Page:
Comedic parody ‘Two Mile Hollow’ a challenging commentary on race, privilege
Tim Chiou and Julia Cho star in “Two Mile Hollow,” a comedic parody meant to examine white privilege. Through casting Asian-American actors in stereotypically white roles, Chiou said they aim to debunk the preconceived notions of being a minority. (Mia Kayser/Daily Bruin)
Two Mile Hollow
The Lounge Theatre
Oct. 11 – Nov. 4
Oct. 11, 2018 10:51 p.m.
A rich, white family vacations in the Hamptons – but they’re portrayed by Asian-American actors.
While “Two Mile Hollow” is a comedic parody, the play uses its casting to unpack and examine white privilege, while also creating roles for Asian actors. Produced by the theater collective Artists at Play and having premiered Thursday, the play follows the story of the Donnelly family spending a weekend in the country, as their Asian-American personal assistant watches the family drama unfold. The play parodies the “white people by the water” genre – stories where a tight-knit group of white people gather together in a house by a body of water and hash out their problems, as what happens in many Anton Chekhov plays.
The collective seeks not only to produce shows with Asian-Americans but also to tell stories beyond tropes of the immigrant narrative or struggles with Asian identity, said Stefanie Lau, Artists at Play founding member, producing artistic leader and UCLA alumna. By allowing the actors to take on the roles of upper-class white people, the production was able to broaden the specificity of the Asian-American experience.
“What we’re hoping to do is show people that it’s not just diversity that is important in the media that we consume, but it’s also (that there) are the equal and diverse representations of storytelling that can be out there,” Lau said.
Family dramas, often performed by white actors, comprise a large part of the American theater canon, said Jeff Liu, director and UCLA alumnus. “Two Mile Hollow” draws attention to the limits of such works – at one point, characters in the play directly comment on the state of diversity in entertainment – while also creating roles of size and depth to showcase Asian-American actors.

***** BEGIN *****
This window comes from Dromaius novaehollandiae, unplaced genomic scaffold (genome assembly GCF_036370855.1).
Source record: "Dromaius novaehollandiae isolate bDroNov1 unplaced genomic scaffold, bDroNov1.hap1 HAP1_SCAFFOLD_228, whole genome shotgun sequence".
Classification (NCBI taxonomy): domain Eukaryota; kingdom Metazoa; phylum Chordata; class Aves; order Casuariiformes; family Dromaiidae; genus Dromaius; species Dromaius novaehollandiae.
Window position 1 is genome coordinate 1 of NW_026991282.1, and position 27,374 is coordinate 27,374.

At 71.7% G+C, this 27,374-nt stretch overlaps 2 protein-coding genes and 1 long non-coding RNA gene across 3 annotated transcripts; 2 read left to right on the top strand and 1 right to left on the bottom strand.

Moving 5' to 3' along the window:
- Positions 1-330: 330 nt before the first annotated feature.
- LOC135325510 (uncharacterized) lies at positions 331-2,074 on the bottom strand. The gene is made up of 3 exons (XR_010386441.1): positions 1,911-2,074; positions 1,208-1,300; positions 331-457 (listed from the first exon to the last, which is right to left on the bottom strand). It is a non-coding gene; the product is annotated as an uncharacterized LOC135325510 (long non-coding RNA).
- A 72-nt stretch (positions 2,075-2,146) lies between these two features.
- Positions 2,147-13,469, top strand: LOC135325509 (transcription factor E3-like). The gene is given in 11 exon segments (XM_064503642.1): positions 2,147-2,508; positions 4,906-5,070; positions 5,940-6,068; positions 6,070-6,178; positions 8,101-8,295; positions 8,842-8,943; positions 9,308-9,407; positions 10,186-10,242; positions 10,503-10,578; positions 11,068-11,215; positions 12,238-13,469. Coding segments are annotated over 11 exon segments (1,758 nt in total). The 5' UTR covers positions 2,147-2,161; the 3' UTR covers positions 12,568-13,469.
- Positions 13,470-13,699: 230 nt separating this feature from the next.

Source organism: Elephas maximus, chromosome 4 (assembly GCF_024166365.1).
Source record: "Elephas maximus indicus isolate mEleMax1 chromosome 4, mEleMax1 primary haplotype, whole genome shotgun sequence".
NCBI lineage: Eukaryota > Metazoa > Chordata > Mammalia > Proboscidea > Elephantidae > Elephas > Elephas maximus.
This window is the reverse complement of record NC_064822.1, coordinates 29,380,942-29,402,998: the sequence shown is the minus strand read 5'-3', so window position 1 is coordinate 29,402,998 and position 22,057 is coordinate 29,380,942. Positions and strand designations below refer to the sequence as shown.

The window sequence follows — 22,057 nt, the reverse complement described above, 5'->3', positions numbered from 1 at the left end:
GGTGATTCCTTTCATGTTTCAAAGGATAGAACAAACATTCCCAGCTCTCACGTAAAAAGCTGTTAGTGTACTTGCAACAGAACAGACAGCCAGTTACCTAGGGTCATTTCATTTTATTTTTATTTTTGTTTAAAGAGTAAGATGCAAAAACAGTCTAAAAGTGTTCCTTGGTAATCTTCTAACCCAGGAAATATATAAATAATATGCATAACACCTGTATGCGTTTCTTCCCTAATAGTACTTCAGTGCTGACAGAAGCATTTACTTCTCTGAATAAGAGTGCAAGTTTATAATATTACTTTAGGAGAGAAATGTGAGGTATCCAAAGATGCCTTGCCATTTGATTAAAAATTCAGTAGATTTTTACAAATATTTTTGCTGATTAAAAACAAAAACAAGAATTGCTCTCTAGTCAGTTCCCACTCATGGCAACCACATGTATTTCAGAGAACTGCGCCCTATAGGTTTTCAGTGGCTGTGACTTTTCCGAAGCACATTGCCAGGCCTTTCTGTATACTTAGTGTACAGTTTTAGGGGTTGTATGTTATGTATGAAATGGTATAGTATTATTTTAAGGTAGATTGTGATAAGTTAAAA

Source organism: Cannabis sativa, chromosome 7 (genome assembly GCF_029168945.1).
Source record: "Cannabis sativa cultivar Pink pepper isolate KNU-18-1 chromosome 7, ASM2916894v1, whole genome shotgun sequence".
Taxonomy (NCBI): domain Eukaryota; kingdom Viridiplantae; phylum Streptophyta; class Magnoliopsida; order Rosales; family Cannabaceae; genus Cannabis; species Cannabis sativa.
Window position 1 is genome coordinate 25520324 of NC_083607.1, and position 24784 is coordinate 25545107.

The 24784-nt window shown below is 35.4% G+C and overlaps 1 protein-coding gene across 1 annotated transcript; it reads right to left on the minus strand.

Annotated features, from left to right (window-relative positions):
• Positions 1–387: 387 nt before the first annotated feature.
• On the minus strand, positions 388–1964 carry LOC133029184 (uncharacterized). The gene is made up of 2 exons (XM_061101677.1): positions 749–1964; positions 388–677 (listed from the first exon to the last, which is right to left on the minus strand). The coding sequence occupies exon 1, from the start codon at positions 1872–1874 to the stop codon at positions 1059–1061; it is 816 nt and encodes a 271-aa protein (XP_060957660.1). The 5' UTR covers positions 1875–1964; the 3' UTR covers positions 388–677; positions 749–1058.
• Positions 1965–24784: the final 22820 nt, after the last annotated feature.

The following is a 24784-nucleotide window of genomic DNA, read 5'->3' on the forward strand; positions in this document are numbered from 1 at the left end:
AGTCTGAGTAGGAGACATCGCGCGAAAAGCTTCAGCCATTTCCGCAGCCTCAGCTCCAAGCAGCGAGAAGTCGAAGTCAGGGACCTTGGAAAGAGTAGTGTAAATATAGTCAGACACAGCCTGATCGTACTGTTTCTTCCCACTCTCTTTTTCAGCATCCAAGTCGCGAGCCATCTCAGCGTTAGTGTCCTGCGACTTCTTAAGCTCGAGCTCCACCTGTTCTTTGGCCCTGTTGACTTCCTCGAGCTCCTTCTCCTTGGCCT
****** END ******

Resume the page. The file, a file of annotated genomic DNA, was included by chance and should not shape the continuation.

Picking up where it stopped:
“It’s funny in and of itself, but then it’s also a comment on why these plays are seen as a kind of model of universality and how … that’s really, really silly,” Liu said. “I thought that was really relevant to this time where, even though in our kind of American mythology and idealism … we’re seeing how fraught (our idealism) all really is – that if that’s our idea, we’re still far far away from it.”
Liu said he aimed to help actors infuse their characters with a sense of privilege, while not passing judgement on the characters they were playing. Conversations surrounding privilege can be difficult, Liu said, because almost everyone views themself as an underdog. When approaching how to portray white characters, the cast deferred to playwright Leah Nanako Winkler’s advice. Winkler instructed actors to not just pretend to be white people of privilege, but for actors to imagine themselves as white people of privilege, said actor and alumnus Tim Chiou.
“That’s kind of a fascinating process because we like to think as artists that we have this imagination that can take us anywhere, but to a certain degree, we’re conditioned to recognize the limits of our privilege as Asian-Americans,” Chiou said.
The privileged perspective was difficult for Chiou to adopt as he portrayed Christopher, the favorite Donnelly son. Chiou found parallels between Christopher and Brett Kavanaugh, the Supreme Court justice who underwent confirmation hearings in September – both were rich, white men who attended Yale and felt a certain sense of entitlement, Chiou said. For example, Chiou said he was particularly struck by Kavanaugh’s angry outbursts during the hearings, and sought to infuse the same self-righteous entitlement and fragility in his own performance.
“For me, obviously, if I were to do that as a person, I don’t seem credible, … but this guy is doing it in front of all of America, and half of the country is totally buying it,” Chiou said. “I had to say ‘OK, I am of the same privilege, I should be able to (be as angry).'”
Casting Asian-American actors in the roles can also broaden the scope of how the community can be perceived. In modern entertainment, it’s still a revelation that Asian-American stories can be commercially viable or funny, Liu said. Infusing the production with such elements was crucial to rehumanizing people of stereotyped and marginalized identities, simply because it presents them as people who weren’t defined by their race, she said.
“Not only are these folks human, these folks are fun, you want to spend time with them – and they can be all of those things and fully, three-dimensionally human,” Liu said.
For Chiou, being in the play was about debunking the preconceived notions of being a minority. By enabling Asian-Americans to portray characters for which they are not typically cast, “Two Mile Hollow” serves as a step toward creating a new image of opportunity and possibility.
“Looking at ourselves as minorities is silly and I think that’s part of the exercise of this play,” Chiou said. “When we flip the rules, when we assume the positions of power, … (power) is within the realm of possibility and it is not at all outlandish.”